Gov’t appeals ICC ruling on drug war probe
MANILA, Philippines — The government has asked the International Criminal Court (ICC) to reverse its earlier decision to proceed with an investigation into the killings committed under the Duterte administration’s antidrug war.
Solicitor General Menardo Guevarra, who was justice secretary during the Duterte administration, filed a notice of appeal on Feb. 3 and asked the court to reverse the Jan. 26 decision of the Pre-Trial Chamber (PTC) to allow Prosecutor Karim Khan to pursue the investigation into alleged crimes against humanity.
In the notice of appeal, Guevarra disputed the PTC’s conclusions that it has jurisdiction over the Philippines and that the steps taken by the government were not carried out to satisfy criminal justice.
Guevarra said they filed the notice with the Appeals Chamber and “this will be followed by the filing of our appeal brief before the end of this month.”
In the meantime, it asked that the PTC’s decision be suspended pending the final resolution of the appeal.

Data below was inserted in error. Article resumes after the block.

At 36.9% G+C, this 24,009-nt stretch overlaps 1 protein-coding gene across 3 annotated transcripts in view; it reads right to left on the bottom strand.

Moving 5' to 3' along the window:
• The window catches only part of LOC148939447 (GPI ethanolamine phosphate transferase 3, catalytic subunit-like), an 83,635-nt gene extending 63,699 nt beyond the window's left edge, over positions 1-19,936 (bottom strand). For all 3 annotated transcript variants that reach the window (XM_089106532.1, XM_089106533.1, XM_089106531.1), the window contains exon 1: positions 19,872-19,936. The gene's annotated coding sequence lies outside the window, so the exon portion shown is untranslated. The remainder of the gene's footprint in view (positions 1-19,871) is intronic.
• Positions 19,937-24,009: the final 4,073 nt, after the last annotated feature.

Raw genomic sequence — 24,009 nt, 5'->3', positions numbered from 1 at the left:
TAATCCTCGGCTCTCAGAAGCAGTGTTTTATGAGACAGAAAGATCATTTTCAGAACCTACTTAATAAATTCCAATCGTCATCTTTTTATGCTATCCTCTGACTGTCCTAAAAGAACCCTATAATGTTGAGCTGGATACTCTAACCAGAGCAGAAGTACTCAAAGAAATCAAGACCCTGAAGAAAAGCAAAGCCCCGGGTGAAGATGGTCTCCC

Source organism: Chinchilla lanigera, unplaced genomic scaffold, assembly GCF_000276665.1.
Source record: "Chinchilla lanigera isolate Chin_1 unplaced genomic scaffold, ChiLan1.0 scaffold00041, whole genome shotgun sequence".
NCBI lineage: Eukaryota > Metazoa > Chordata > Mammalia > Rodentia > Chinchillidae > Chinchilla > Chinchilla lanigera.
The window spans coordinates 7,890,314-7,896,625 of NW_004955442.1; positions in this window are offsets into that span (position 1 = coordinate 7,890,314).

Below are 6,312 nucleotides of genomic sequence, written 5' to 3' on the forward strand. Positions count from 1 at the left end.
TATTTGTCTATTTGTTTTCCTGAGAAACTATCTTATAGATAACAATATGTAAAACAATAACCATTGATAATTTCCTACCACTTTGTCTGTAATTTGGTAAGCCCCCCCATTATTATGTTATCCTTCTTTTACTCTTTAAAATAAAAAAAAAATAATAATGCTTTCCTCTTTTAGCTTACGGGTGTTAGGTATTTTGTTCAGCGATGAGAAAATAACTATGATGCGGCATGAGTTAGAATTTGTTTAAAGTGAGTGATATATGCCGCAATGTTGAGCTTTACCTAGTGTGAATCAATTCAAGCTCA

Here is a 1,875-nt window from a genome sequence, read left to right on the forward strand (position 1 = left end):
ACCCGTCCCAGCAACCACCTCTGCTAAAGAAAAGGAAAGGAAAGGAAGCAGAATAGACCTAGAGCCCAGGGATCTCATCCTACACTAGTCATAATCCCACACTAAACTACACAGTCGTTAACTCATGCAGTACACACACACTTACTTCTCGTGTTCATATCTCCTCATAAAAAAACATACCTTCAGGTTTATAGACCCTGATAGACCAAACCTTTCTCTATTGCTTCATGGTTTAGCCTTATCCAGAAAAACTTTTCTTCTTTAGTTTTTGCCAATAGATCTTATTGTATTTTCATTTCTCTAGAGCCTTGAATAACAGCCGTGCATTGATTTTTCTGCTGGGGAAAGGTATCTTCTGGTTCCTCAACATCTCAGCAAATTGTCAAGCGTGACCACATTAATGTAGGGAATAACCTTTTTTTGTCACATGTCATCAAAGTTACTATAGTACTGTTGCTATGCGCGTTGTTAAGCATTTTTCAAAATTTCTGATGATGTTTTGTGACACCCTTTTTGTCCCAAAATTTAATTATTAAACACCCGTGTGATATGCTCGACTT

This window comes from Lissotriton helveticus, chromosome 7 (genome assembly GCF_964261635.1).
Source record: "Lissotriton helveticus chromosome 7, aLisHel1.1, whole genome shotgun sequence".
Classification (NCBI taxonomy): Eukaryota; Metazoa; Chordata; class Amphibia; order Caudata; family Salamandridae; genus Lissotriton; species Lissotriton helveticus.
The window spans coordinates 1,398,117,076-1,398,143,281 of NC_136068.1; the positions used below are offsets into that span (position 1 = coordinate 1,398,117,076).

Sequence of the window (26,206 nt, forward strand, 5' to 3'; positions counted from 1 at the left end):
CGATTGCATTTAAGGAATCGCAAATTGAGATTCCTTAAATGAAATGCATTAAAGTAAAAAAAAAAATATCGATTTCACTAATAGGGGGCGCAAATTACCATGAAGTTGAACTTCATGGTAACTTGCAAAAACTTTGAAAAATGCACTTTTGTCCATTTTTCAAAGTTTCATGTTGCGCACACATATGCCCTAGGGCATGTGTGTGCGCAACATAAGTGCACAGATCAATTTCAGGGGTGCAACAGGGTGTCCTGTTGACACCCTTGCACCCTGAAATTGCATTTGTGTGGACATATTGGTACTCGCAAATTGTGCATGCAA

For the Philippine Coalition for the International Criminal Court, which represents the families of those killed in the drug war, said the appeal “douses cold water onto the ray of hope” from the PTC’s decision.
“This is another delaying tactic that counters the quest for justice of the families,” said Aurora Parong, who co-chairs the group.
“Where is the commitment to human rights which President Marcos repeatedly talks about in his diplomatic meetings? Where is the ‘real justice in real time’ that is repeatedly promised by Justice Secretary Jesus Remulla?” she asked.
Lawyer Kristina Conti, one of the listed counsel in the case filed before the ICC, argued that despite the government appeal, ICC investigators could proceed with the collection of testimonies and evidence, especially since the government raised only rehashed arguments.
“It would involve the same issues already passed upon… so the decision of the Appeals Chamber would lead to a crucial, critical conclusion to the merit of the arguments,” she said. “In court, unlike in the public arena, we cannot keep rehashing the same points over and over again, without weeding out the false, the incorrect, and the unreasonable,” she added.According to Human Rights Watch (HRW), the Philippine government has 21 days from the filing of the notice of appeal to submit its appeal brief.
The prosecutor then has 21 days from the notification of the appeal brief to file his response, said HRW researcher Carlos Conde.
—WITH A REPORT FROM TINA G. SANTOS
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